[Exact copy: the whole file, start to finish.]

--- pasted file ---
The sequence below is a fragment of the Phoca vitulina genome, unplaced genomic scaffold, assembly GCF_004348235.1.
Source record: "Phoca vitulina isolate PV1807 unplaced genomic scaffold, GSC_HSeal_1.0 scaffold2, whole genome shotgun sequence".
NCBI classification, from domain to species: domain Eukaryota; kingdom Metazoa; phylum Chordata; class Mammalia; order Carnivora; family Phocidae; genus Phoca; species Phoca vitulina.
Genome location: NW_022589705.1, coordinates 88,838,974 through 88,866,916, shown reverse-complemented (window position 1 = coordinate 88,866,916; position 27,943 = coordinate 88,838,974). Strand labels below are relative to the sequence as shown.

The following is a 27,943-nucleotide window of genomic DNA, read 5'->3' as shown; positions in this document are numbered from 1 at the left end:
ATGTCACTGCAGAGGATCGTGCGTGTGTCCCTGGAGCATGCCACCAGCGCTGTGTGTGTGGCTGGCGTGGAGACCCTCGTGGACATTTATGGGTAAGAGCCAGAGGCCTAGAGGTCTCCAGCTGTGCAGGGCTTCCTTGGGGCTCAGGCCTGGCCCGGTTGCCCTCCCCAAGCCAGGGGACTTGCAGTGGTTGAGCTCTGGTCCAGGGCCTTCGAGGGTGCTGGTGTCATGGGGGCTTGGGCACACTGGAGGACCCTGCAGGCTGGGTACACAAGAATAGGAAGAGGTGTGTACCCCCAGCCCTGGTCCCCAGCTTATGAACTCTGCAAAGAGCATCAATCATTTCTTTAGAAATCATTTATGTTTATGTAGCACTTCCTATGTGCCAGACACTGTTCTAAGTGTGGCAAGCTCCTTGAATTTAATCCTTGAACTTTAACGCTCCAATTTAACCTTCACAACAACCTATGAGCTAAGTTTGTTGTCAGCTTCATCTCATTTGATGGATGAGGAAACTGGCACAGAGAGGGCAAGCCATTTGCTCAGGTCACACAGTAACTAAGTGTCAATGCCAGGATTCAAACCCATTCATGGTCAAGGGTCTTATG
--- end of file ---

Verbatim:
The sequence below is a fragment of the Phoca vitulina genome, unplaced genomic scaffold, assembly GCF_004348235.1.
Source record: "Phoca vitulina isolate PV1807 unplaced genomic scaffold, GSC_HSeal_1.0 scaffold2, whole genome shotgun sequence".
NCBI classification, from domain to species: domain Eukaryota; kingdom Metazoa; phylum Chordata; class Mammalia; order Carnivora; family Phocidae; genus Phoca; species Phoca vitulina.
Genome location: NW_022589705.1, coordinates 88,838,974 through 88,866,916, shown reverse-complemented (window position 1 = coordinate 88,866,916; position 27,943 = coordinate 88,838,974). Strand labels below are relative to the sequence as shown.

The following is a 27,943-nucleotide window of genomic DNA, read 5'->3' as shown; positions in this document are numbered from 1 at the left end:
ATGTCACTGCAGAGGATCGTGCGTGTGTCCCTGGAGCATGCCACCAGCGCTGTGTGTGTGGCTGGCGTGGAGACCCTCGTGGACATTTATGGGTAAGAGCCAGAGGCCTAGAGGTCTCCAGCTGTGCAGGGCTTCCTTGGGGCTCAGGCCTGGCCCGGTTGCCCTCCCCAAGCCAGGGGACTTGCAGTGGTTGAGCTCTGGTCCAGGGCCTTCGAGGGTGCTGGTGTCATGGGGGCTTGGGCACACTGGAGGACCCTGCAGGCTGGGTACACAAGAATAGGAAGAGGTGTGTACCCCCAGCCCTGGTCCCCAGCTTATGAACTCTGCAAAGAGCATCAATCATTTCTTTAGAAATCATTTATGTTTATGTAGCACTTCCTATGTGCCAGACACTGTTCTAAGTGTGGCAAGCTCCTTGAATTTAATCCTTGAACTTTAACGCTCCAATTTAACCTTCACAACAACCTATGAGCTAAGTTTGTTGTCAGCTTCATCTCATTTGATGGATGAGGAAACTGGCACAGAGAGGGCAAGCCATTTGCTCAGGTCACACAGTAACTAAGTGTCAATGCCAGGATTCAAACCCATTCATGGTCAAGGGTCTTATG